Hurd: Legislation needed to fix health care funding
KIM EAGLE STAFF WRITER
While cyber security may be his area of expertise having spent many years as a CIA spy, Congressman Will Hurd got a crash course in agriculture during a recent visit to Uvalde.
On March 12, Hurd visited Southwest Livestock Exchange where he received a tour of the facilities and talked to several well-established farmers and ranchers about their legislative concerns.
“The facility here, it’s great,” Hurd said. “They have been doing this here for 50 years. It’s interesting understanding how the price of corn is impacted by the price of cattle and what that does on international markets.
“I learned a lot about this industry, its impact, and things that I should be thinking of while in Washington D.C.”
Hurd has been the representative of District 23 for just a couple of months, but he said visiting new places and talking to new people is one of the best parts of the job.
“I met some people here today that have been coming to this exact place for 50 years,” he said.
Hurd touched on issues facing residents of Uvalde County, including agriculture, water and the potential fiscal cliff facing Community Health Development Inc.
“Your community health center could potentially lose about 70 percent of their funding, and it supports and provides help to about 12,000 people.”
When asked if this could be fixed by grants or other means, he said that in Uvalde it’s about fixing the actual funding solution.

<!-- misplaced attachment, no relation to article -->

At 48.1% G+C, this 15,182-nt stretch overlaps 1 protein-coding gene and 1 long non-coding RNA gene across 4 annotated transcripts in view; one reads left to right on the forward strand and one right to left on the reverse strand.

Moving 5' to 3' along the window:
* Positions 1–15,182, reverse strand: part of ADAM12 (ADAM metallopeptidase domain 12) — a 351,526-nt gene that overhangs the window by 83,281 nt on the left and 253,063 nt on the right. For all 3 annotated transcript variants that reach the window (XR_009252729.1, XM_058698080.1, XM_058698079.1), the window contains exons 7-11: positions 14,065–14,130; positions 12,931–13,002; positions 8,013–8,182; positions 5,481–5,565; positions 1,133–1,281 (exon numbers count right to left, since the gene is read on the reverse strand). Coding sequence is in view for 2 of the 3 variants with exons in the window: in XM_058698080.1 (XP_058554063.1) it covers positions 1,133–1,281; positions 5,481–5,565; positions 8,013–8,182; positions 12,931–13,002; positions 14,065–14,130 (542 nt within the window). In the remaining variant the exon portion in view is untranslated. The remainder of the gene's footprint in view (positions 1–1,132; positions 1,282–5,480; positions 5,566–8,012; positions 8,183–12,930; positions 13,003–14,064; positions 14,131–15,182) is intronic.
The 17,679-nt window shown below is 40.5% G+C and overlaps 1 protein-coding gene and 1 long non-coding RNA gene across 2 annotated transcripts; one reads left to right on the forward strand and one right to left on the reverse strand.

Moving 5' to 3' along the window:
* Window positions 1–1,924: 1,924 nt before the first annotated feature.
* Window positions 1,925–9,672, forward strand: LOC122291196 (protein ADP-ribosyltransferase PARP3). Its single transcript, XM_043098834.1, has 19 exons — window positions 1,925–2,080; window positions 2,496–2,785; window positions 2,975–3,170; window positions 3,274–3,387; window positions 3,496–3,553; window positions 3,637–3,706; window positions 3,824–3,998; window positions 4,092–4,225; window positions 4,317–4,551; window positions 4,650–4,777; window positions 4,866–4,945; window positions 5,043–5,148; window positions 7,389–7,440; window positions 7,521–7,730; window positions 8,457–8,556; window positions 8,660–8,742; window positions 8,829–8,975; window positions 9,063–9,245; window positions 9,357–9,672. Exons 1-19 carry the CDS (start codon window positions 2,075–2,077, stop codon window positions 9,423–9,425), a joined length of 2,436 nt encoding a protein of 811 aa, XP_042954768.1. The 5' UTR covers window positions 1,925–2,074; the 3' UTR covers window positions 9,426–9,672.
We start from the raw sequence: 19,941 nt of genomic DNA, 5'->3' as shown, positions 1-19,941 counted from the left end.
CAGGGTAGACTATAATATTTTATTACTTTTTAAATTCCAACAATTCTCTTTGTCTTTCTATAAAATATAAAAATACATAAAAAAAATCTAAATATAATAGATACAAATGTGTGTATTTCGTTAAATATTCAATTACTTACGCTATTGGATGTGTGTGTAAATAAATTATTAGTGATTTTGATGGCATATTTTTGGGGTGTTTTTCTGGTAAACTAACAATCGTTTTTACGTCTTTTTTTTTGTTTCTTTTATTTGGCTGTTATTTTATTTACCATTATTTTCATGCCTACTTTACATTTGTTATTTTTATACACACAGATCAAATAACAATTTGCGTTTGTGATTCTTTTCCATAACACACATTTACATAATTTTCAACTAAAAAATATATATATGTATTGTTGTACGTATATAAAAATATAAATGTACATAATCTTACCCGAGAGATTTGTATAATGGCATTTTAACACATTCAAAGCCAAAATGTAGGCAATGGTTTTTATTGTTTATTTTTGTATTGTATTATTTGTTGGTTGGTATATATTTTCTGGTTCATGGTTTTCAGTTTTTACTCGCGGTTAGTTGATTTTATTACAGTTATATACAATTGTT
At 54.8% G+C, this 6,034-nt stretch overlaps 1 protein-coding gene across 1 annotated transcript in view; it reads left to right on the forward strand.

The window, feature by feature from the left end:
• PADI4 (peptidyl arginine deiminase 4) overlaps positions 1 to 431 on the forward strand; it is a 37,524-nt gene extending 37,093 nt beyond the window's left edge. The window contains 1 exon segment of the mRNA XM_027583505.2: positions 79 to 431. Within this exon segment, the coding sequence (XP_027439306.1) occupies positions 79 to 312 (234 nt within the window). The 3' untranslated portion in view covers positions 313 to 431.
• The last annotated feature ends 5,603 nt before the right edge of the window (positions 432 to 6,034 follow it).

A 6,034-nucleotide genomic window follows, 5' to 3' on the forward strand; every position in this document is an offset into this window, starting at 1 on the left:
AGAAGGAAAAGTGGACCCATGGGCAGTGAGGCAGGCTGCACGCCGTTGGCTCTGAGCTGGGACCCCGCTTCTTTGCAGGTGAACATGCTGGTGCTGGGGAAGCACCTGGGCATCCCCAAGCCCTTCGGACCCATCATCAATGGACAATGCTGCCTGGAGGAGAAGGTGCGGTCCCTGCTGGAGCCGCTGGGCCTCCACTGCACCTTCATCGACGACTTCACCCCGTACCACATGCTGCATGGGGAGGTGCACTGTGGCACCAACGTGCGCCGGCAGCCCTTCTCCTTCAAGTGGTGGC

“So, this is not just unique to Uvalde, the community health centers in Del Rio and San Antonio face this as well,” Hurd said. “Community health centers are very important to all communities but especially those in rural areas. There has to be legislation to fix that funding long term.”
He talked about Uvalde’s greatest contributions to society, which he believes to be agriculture.
“This is a huge producer of agriculture,” Hurd said of Uvalde County. “It’s the life blood of this state. You have also produced a number of leaders like John Nance Garner and Dolph Briscoe.”
During his talk with local producers, Hurd said they asked about water rights, Environmental Protection Agency regulations and national security.
“In general, people are concerned with their safety,” Hurd said. “They are worried about ISIS, about Iran, and making sure our national policy is keeping us safe.
“And that is something that I have direct impact on.”
WOMEN’S RIGHTS, RACISM
Hurd made the trip to Selma on March 7 to participate in some of the civil rights marches and gatherings remembering those who fought and died for the right to vote 50 years ago.
“It’s crazy to think how far things have come in 50 years,” he said of civil rights and racism in general. “To think that men and women were willing to get beaten and die and put in jail for the right to vote.
“This should be an example for all those people that have that right and don’t exercise it. That the blood sweat and tears that were spent to get that for everyone, should be remembered and honored.”
He pointed out that while racism does still exist, as a whole, the country is moving in the right direction. “When my parents moved to San Antonio in 1971, they never thought that their son could be a member of Congress... but there is always work to be done.”
When asked about women’s rights, especially equal pay for equal work, Hurd was in agreement with women all over the country.
“Look, there is no one in Washington D.C. that disagrees with that,” he said. “A woman should be paid the same as a man for the same work.
“It’s unfortunate that some people try to paint my party as one that doesn’t support that. I want to make sure my 18-year-old niece has the same opportunities that everyone else has.”
He believes this is best achieved through education.
“Education is important,” Hurd said. “I say education is a national security issue.”
To contact Congressman Hurd, send letters to his office at 317 Cannon House Office Building, Washington, DC 20515 or call his staff at 202-225-4511.